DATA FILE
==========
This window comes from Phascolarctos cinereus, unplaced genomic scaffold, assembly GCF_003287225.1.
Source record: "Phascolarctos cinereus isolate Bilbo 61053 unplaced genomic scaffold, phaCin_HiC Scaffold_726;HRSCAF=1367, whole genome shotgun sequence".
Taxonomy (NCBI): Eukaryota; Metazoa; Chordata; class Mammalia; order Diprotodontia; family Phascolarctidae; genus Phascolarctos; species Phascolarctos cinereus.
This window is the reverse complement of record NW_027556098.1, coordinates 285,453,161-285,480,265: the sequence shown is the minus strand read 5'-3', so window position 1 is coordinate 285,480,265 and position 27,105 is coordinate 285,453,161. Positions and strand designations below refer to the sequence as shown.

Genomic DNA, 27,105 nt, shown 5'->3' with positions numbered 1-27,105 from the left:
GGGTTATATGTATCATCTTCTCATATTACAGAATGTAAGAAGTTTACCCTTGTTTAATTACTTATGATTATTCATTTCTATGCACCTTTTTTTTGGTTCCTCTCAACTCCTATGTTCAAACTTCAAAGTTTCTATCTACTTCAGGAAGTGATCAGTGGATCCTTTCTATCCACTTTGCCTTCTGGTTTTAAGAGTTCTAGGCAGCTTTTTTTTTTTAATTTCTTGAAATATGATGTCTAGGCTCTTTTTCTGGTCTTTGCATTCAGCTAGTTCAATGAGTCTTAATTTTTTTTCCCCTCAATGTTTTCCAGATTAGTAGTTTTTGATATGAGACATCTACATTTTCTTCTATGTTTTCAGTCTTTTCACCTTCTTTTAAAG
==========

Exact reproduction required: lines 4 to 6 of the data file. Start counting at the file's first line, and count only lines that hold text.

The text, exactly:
This window is the reverse complement of record NW_027556098.1, coordinates 285,453,161-285,480,265: the sequence shown is the minus strand read 5'-3', so window position 1 is coordinate 285,480,265 and position 27,105 is coordinate 285,453,161. Positions and strand designations below refer to the sequence as shown.

Genomic DNA, 27,105 nt, shown 5'->3' with positions numbered 1-27,105 from the left:
GGGTTATATGTATCATCTTCTCATATTACAGAATGTAAGAAGTTTACCCTTGTTTAATTACTTATGATTATTCATTTCTATGCACCTTTTTTTTGGTTCCTCTCAACTCCTATGTTCAAACTTCAAAGTTTCTATCTACTTCAGGAAGTGATCAGTGGATCCTTTCTATCCACTTTGCCTTCTGGTTTTAAGAGTTCTAGGCAGCTTTTTTTTTTTAATTTCTTGAAATATGATGTCTAGGCTCTTTTTCTGGTCTTTGCATTCAGCTAGTTCAATGAGTCTTAATTTTTTTTCCCCTCAATGTTTTCCAGATTAGTAGTTTTTGATATGAGACATCTACATTTTCTTCTATGTTTTCAGTCTTTTCACCTTCTTTTAAAG